- When to Use: Effective for putting pressure on opponents, especially when aiming for the weaker side of the opposing team.
3. The Drop Volley
- What is it: This is a softer volley aimed at reducing the pace of the game and gaining positional advantage.
- How to Execute: Gently tap the ball, aiming to drop it into the kitchen or non-volley zone. This requires a soft grip and a feel for the ball.
- When to Use: Useful when you want to reset the rally or draw opponents closer to the net.
4. The Roll Volley
- What is it: The roll volley involves imparting topspin on the ball, making it difficult to return.
- How to Execute: Swing your paddle in an upward motion while hitting the ball, creating topspin. It’s a blend of power and finesse.
- When to Use: Great for adding variety to your shots and keeping opponents guessing.
5. The Dink Volley
- What is it: A dink volley is a soft, controlled shot played mostly in the kitchen.
- How to Execute: Gently loft the ball just over the net, aiming for it to land in the opponent’s non-volley zone.
- When to Use: Ideal in close-net play, forcing opponents to hit upward and potentially setting up a more aggressive shot for you.
10 Effective Ways to Improve Your Volley
Improving your volley can really elevate your game. Here are some effective pickleball tips to get better at volleying:
- Control the Ball Trajectory: It is the player’s responsibility to control the direction of the ball. When volleying, you should consider whether to hit the ball near, far, left or right. As long as you do not perform a reactive volley, you can control the trajectory and force to the best of your ability.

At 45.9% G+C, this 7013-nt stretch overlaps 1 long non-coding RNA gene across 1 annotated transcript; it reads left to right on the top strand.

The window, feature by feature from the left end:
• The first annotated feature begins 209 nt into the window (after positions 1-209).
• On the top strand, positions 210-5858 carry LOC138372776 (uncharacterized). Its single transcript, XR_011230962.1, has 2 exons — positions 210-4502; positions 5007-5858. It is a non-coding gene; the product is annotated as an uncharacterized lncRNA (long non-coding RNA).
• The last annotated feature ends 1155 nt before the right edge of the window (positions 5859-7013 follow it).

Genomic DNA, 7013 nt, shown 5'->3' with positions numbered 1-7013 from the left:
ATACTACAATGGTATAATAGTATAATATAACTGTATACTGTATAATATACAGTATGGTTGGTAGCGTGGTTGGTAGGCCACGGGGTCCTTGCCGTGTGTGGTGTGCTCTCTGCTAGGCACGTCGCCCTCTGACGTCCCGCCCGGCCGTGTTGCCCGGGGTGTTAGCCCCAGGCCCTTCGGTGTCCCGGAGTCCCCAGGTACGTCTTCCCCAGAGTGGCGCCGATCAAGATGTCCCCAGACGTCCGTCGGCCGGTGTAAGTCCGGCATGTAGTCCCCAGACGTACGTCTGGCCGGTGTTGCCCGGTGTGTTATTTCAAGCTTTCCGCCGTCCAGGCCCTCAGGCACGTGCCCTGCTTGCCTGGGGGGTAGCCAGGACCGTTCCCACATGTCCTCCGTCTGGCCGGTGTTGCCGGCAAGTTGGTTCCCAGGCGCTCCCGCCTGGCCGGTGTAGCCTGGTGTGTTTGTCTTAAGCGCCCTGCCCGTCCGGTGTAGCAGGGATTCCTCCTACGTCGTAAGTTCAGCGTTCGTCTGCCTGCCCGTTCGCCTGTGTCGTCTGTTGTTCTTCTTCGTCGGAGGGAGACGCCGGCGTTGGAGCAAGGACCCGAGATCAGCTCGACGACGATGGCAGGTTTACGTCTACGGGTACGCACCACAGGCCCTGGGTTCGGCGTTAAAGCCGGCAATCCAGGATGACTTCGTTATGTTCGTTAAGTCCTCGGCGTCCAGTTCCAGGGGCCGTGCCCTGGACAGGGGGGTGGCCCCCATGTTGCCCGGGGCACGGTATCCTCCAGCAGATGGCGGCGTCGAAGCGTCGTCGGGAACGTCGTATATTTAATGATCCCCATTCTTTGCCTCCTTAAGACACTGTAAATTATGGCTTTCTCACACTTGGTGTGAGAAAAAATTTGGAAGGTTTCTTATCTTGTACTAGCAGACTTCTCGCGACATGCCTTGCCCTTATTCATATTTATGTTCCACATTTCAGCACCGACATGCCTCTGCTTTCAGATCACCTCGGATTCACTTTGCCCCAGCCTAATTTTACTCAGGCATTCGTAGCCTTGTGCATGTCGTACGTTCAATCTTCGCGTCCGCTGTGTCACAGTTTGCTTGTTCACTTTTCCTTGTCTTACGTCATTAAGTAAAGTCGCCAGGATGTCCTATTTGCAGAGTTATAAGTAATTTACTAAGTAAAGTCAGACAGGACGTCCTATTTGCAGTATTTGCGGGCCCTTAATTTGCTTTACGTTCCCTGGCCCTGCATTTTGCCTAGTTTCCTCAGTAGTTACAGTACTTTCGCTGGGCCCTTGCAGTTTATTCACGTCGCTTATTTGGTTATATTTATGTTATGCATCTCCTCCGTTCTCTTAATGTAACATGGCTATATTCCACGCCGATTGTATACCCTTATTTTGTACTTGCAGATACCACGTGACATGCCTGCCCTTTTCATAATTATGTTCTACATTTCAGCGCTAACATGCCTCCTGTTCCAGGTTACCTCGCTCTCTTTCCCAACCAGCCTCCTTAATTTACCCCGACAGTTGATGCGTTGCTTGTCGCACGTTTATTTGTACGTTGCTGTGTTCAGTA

- Focus on Footwork: Good footwork is key for effective volleying. Stay on your toes and be ready to move quickly in any direction. Practice lateral and forward movements so you can reach the ball faster and position yourself optimally for the shot.
- Practice Drills: Regularly practice volley drills. You can do solo drills against a wall or with a partner. Aim for consistency in hitting your volleys, focusing on both your forehand and backhand.
- Keep Your Paddle Up: Always keep your paddle up and in front of you, around chest level. This ready position allows for quicker reactions and more controlled volleys.
- Short, Compact Swings: Remember, volleys don’t require big swings. Work on keeping your swings short and compact.
- Eye on the Ball: Keep your eyes on the ball at all times. This might sound basic, but it’s crucial for timing and precision. This also helps in anticipating the speed and direction of the incoming shot.
- Work on Your Grip: A firm but relaxed paddle grip is essential for effective volleying. Too tight, and you lose flexibility; too loose, and you lose control. Find a balance that allows for both firmness and quick wrist movement.
- Use Your Body Weight: Transfer your body weight forward as you hit the volley. This adds power without the need for a big swing. Practice shifting your weight from one foot to the other as you volley.
- Angle and Placement: Work on the placement of your volleys. Practice hitting at different angles, including straight, cross-court, and sharp angles. Placement can often be more effective than power.
- Vary Your Pace: Mix up the speed of your volleys. Practice both soft (drop volleys) and hard (punch volleys) to keep your opponents guessing.